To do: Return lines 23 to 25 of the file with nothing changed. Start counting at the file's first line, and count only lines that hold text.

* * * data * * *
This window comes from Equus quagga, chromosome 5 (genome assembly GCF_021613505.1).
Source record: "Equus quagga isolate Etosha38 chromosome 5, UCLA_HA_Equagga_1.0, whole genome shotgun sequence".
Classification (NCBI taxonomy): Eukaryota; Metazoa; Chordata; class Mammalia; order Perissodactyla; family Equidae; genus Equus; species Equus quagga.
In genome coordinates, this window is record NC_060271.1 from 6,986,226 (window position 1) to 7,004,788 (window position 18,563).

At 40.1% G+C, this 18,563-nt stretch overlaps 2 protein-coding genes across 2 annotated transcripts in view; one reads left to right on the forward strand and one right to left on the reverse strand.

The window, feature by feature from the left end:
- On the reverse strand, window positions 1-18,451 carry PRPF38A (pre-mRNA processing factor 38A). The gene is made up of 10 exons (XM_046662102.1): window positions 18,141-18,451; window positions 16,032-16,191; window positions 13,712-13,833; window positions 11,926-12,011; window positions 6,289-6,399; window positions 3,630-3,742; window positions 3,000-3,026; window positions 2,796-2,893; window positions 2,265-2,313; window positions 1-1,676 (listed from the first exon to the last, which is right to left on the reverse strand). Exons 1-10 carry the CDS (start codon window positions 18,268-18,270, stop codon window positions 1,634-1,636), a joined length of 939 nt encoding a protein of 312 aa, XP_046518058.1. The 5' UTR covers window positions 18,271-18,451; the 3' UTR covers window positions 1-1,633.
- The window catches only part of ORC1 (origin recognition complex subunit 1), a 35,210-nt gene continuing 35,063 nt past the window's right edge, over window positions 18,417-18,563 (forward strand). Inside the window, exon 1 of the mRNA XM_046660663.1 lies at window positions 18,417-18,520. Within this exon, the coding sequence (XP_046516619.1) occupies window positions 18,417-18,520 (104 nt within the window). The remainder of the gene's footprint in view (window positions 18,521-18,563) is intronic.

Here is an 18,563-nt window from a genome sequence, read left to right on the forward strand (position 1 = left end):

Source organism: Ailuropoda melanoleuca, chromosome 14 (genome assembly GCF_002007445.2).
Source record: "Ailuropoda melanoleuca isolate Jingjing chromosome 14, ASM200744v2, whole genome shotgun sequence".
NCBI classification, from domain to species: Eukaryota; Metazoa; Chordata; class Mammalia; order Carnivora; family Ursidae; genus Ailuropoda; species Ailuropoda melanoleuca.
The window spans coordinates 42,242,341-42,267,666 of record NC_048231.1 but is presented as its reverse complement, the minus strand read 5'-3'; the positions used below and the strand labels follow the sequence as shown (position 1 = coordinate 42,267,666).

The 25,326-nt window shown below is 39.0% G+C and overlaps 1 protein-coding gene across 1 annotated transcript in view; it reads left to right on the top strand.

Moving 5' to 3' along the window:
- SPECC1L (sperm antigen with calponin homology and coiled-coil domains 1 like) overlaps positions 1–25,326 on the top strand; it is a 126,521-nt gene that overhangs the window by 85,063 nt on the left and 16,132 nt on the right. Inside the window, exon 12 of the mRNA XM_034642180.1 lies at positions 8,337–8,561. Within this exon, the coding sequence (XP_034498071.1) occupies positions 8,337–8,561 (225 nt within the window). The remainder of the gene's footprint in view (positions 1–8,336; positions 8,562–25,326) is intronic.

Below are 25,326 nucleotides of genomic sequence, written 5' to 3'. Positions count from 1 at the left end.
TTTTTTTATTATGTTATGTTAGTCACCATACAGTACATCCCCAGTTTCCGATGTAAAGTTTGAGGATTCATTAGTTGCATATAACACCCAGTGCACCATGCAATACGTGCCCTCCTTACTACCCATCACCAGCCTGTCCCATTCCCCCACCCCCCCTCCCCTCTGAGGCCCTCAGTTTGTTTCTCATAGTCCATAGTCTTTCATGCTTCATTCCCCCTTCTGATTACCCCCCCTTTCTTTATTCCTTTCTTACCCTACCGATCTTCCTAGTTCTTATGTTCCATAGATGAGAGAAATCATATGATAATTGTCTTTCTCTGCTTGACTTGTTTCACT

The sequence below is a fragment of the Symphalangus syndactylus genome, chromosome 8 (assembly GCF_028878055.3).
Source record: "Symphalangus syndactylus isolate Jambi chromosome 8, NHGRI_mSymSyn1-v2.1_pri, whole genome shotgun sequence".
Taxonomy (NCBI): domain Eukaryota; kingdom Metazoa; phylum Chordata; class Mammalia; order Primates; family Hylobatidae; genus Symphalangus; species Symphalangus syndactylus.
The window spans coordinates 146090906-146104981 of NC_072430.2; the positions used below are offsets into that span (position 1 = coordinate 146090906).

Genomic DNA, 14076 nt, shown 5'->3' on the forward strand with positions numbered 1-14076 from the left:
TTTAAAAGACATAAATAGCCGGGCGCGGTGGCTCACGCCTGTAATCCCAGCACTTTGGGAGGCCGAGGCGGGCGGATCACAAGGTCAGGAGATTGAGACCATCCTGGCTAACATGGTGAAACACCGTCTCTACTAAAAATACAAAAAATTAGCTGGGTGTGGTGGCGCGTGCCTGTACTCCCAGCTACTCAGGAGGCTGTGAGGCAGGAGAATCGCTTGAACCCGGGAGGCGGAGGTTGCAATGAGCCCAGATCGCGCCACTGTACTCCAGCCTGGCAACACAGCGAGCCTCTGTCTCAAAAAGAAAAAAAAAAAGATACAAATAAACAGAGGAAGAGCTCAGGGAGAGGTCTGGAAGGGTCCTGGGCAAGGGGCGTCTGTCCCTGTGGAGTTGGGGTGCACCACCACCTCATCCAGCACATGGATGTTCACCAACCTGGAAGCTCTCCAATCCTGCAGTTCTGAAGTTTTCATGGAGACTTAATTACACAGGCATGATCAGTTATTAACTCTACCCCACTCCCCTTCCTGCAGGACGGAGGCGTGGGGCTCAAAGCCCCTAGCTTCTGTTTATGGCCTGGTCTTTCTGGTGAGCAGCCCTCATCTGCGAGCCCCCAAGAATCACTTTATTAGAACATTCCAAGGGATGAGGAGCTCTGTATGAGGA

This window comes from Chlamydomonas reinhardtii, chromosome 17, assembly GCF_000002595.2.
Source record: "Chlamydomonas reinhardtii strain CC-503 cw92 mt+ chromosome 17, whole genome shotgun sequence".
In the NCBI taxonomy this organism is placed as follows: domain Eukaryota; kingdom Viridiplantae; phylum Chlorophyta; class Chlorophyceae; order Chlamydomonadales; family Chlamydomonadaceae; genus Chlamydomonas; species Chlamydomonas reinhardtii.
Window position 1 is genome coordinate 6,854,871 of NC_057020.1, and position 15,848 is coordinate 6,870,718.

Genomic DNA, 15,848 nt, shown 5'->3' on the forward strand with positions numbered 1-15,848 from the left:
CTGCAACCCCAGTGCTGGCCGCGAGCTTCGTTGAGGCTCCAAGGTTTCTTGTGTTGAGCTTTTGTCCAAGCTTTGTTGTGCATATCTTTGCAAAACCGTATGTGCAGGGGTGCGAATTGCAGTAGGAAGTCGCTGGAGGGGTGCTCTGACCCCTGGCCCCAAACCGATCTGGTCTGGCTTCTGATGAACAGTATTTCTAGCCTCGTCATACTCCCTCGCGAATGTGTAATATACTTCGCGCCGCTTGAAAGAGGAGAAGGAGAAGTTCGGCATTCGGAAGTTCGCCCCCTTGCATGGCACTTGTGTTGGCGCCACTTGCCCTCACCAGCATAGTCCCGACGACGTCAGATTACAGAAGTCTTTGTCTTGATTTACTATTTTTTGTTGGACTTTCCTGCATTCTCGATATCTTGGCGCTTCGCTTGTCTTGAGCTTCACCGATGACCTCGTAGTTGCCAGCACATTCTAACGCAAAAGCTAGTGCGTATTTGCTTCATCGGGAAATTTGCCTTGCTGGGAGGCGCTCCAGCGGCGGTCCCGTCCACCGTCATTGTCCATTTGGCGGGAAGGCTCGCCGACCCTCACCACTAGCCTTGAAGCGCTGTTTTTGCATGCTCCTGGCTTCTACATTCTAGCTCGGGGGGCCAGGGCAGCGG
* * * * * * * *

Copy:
Genomic DNA, 14076 nt, shown 5'->3' on the forward strand with positions numbered 1-14076 from the left:
TTTAAAAGACATAAATAGCCGGGCGCGGTGGCTCACGCCTGTAATCCCAGCACTTTGGGAGGCCGAGGCGGGCGGATCACAAGGTCAGGAGATTGAGACCATCCTGGCTAACATGGTGAAACACCGTCTCTACTAAAAATACAAAAAATTAGCTGGGTGTGGTGGCGCGTGCCTGTACTCCCAGCTACTCAGGAGGCTGTGAGGCAGGAGAATCGCTTGAACCCGGGAGGCGGAGGTTGCAATGAGCCCAGATCGCGCCACTGTACTCCAGCCTGGCAACACAGCGAGCCTCTGTCTCAAAAAGAAAAAAAAAAAGATACAAATAAACAGAGGAAGAGCTCAGGGAGAGGTCTGGAAGGGTCCTGGGCAAGGGGCGTCTGTCCCTGTGGAGTTGGGGTGCACCACCACCTCATCCAGCACATGGATGTTCACCAACCTGGAAGCTCTCCAATCCTGCAGTTCTGAAGTTTTCATGGAGACTTAATTACACAGGCATGATCAGTTATTAACTCTACCCCACTCCCCTTCCTGCAGGACGGAGGCGTGGGGCTCAAAGCCCCTAGCTTCTGTTTATGGCCTGGTCTTTCTGGTGAGCAGCCCTCATCTGCGAGCCCCCAAGAATCACTTTATTAGAACATTCCAAGGGATGAGGAGCTCTGTATGAGGA

This window comes from Chlamydomonas reinhardtii, chromosome 17, assembly GCF_000002595.2.